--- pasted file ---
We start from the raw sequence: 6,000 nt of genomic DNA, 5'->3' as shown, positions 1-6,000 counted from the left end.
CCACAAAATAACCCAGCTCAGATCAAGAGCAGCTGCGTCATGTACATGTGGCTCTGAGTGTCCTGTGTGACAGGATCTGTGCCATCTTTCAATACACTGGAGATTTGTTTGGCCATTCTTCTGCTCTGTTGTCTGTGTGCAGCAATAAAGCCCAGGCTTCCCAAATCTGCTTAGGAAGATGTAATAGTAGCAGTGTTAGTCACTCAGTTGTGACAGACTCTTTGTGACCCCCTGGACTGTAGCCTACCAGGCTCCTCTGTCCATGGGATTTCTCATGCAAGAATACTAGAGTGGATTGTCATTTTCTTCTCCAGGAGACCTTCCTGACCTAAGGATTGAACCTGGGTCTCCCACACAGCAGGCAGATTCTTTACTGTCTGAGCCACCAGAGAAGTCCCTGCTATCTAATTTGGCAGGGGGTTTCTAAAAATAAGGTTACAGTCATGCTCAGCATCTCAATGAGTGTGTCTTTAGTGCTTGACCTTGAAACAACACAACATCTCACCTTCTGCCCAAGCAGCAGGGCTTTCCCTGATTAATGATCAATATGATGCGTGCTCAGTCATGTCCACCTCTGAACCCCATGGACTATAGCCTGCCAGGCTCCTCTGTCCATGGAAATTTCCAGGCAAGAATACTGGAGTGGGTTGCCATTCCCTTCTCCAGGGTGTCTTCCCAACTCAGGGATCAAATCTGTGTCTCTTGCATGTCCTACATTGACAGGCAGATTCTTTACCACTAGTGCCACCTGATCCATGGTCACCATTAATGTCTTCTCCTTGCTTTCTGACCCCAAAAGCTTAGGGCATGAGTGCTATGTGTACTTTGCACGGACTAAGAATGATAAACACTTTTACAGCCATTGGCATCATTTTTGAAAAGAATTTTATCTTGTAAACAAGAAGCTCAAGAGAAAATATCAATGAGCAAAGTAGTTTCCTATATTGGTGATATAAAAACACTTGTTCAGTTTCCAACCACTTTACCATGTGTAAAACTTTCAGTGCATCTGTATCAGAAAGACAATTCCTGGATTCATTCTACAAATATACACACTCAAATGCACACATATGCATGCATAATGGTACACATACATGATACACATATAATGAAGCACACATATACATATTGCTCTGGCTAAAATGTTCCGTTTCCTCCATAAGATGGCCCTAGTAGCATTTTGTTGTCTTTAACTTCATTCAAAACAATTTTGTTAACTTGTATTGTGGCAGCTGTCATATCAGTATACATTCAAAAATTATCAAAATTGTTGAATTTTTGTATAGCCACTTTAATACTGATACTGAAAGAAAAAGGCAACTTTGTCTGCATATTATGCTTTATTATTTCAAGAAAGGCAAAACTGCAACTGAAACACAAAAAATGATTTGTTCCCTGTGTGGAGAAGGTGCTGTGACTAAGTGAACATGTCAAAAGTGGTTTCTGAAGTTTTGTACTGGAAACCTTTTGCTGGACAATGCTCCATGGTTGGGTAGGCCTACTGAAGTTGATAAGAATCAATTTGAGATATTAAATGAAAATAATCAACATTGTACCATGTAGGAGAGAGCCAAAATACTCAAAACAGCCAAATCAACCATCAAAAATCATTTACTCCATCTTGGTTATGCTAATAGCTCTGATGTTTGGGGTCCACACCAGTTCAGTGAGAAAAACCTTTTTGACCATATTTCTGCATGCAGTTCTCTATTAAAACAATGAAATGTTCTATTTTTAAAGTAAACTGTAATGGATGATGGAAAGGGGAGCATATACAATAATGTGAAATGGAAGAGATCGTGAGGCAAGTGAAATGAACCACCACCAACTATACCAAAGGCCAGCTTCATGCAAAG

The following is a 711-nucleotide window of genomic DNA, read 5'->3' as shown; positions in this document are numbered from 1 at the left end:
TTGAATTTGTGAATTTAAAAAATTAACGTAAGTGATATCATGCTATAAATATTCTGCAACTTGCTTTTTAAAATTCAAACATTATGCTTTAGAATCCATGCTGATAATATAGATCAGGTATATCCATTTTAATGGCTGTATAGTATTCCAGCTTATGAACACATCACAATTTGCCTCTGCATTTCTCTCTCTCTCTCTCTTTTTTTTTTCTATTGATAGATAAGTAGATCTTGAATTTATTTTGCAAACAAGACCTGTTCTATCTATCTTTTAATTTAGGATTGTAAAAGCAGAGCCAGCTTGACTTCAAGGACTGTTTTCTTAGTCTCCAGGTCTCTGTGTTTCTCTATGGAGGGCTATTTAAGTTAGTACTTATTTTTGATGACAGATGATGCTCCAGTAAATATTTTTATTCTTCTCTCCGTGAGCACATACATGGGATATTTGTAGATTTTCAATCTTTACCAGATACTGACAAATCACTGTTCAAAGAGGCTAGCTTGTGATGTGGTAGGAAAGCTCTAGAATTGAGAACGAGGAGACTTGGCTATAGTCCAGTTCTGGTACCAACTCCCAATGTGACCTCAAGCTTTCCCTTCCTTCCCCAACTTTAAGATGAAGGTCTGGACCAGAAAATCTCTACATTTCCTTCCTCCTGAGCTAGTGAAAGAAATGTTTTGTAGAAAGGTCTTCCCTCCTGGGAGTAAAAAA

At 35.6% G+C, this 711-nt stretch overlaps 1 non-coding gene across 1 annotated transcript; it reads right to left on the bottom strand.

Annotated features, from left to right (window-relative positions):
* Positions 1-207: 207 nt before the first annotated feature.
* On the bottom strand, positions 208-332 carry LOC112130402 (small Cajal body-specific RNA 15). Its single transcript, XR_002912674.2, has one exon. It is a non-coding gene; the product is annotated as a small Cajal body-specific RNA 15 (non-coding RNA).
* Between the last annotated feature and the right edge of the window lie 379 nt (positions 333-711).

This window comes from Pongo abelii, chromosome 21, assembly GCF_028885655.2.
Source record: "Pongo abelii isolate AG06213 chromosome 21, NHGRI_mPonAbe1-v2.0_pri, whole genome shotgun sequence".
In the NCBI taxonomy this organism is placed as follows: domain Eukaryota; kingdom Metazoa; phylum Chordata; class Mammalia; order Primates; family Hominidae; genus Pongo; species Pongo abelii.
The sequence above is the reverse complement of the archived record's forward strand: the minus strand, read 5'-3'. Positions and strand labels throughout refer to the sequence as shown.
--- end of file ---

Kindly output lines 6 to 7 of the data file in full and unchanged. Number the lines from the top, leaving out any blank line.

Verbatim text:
Annotated features, from left to right (window-relative positions):
* Positions 1-207: 207 nt before the first annotated feature.